Police commit to Calgary Pride march in plain clothes after ban on uniforms, parade float

Calgary Pride welcomes police officers to march in this year's parade, but without uniforms, firearms, vehicles or "any forms of institutional representation, such as floats," says the organization.

Parade organizers say LGBT persons of colour may have 'negative associations' with official police symbols

Calgary police march in the 2016 Pride Parade. A group calling itself Voices, the coalition of Calgary's People of Colour, had asked that police not to wear their uniforms last year, but parade organizers had rejected the idea at the time. (Rachel Maclean/CBC)

Calgary Pride welcomes police officers to march in this year's parade, but without uniforms, firearms, vehicles or "any forms of institutional representation, such as floats," says the organization.

"We acknowledge the historical oppression and institutionalized racism faced by queer/trans people of colour and Indigenous persons, and the potentially negative association with weapons, uniforms, and other symbols of law enforcement," reads the release from Calgary Pride.

The decisions follows similar moves taken this year in Toronto and Vancouver, where LGBT activists requested that officers participate in plain clothes.

The Calgary Police Service will still provide security at the event and will provide an opportunity for officers to march in the parade out of uniform.

"We are obviously disappointed with the decision that police will not be allowed to march in uniform, but we are not going to allow it to undo decades of progress between law enforcement and the LGBTQ community in Calgary," said Chief Roger Chaffin.

"We have a far better relationship with the LGBTQ community now than we did even 10 years ago, and we want to keep that forward momentum."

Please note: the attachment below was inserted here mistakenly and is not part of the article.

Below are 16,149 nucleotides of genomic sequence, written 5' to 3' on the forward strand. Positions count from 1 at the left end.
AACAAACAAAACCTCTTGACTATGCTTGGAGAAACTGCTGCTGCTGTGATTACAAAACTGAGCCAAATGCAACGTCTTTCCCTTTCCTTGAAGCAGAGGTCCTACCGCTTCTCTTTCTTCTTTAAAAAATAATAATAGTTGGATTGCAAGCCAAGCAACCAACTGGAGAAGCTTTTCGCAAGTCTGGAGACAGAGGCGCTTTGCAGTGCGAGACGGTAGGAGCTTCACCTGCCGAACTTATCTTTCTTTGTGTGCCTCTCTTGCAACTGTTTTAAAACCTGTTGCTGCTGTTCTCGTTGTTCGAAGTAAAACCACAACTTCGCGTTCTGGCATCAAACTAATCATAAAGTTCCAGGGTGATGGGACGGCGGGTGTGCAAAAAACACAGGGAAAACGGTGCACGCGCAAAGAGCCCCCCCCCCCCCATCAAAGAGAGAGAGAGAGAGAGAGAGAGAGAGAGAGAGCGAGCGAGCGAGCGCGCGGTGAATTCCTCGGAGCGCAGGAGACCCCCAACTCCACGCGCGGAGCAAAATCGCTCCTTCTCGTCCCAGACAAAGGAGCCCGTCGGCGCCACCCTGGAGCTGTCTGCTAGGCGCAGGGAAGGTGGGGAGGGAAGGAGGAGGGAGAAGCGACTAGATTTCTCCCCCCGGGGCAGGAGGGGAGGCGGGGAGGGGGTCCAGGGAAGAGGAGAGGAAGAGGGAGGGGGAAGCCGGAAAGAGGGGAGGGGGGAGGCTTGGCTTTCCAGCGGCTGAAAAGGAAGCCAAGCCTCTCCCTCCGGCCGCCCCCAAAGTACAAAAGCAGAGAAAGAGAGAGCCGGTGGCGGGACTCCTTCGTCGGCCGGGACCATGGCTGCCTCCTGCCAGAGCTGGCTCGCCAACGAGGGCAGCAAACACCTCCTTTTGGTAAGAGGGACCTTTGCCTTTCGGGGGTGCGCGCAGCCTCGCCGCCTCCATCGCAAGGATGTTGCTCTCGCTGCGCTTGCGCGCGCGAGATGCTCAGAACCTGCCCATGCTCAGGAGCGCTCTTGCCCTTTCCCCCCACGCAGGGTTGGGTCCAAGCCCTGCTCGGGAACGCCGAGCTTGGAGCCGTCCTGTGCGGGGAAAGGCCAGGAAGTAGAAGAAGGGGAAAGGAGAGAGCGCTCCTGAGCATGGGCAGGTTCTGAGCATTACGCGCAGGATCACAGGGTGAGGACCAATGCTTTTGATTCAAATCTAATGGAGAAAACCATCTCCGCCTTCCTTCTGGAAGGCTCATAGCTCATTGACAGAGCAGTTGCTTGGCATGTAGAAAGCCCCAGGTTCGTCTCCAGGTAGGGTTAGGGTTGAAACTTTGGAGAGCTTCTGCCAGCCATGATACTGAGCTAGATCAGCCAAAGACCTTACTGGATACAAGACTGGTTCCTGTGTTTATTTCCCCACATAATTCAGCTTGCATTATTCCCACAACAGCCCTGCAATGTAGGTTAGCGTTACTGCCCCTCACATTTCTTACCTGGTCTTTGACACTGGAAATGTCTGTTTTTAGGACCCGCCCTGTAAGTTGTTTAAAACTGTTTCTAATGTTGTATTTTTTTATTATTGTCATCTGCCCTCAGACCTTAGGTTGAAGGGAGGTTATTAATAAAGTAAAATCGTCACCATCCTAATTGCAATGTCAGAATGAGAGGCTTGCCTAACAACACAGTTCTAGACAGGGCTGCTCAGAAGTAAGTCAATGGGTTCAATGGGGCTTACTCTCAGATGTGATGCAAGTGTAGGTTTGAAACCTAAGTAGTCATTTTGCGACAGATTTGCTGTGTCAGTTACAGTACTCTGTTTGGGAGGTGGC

Calgary's Pride Parade will take place Sept. 3, but the organization is asking any police officers who may want to participate in the festivities to do so as individuals, without visible representation of their affiliation with law enforcement. (Rachel Maclean/CBC)

Other conditions on police participation include a requirement that CPS Chief Roger Chaffin, as well as other high-ranking officers, engage in formal diversity and inclusion training "prior to displaying institutional representation within future Calgary Pride activities."

Symbols can be triggers

Jason Kingsley, president of Calgary Pride, said the presence of uniformed officers in the parade can be a barrier to some people of colour from the LGBT community.

"It's that symbol, that authoritative symbol, that weapon that can actually be triggering and traumatic for individuals who have faced oppression or faced issues," Kingsley said.

"So it's similar to things like PTSD, where sounds or sights can actually trigger these emotions or these responses, where they can relive these kind of traumatic episodes or situations that they've experienced in their lives."

In a statement, VOICES - Calgary's Coalition of People of Colour said the decision to have police attend the parade in plain clothes was reached unanimously at a meeting between CPS, Calgary Pride and Voices.

"What we have here is a symbolic step which does not eliminate police violence and misconduct, but rather opens up a discussion and first steps towards creating a community that is safe for all, and the one that truly honours the history of what Pride marches are meant to be," the coalition said in a statement.

'A step back'

As a gay man, Jim Heaton has taken part in eight of Calgary's pride parades, but he's chosen to boycott this year's in light of the new policy regarding law enforcement participation.

"This is just a step back. What they've basically done is say, 'You're free to be anybody you want, as long as you're not a police officer,'" Heaton said.

"This is no longer an inclusive pride parade. The Calgary Police Service has done a lot over the years to be inclusive in many ways," he added, noting CPS now has an LGBT liaison officer.

Heaton said he's "outraged" and that Calgary Pride's decision does not reflect the wishes of the broader LGBT community in Calgary.

"I know I, for one, won't be attending anything that's associated with Calgary Pride at all, ever again, until this is changed. And I know a number of people who are the same way."

The Calgary Pride decision was also met with a variety of responses online.

With files from Allison Dempster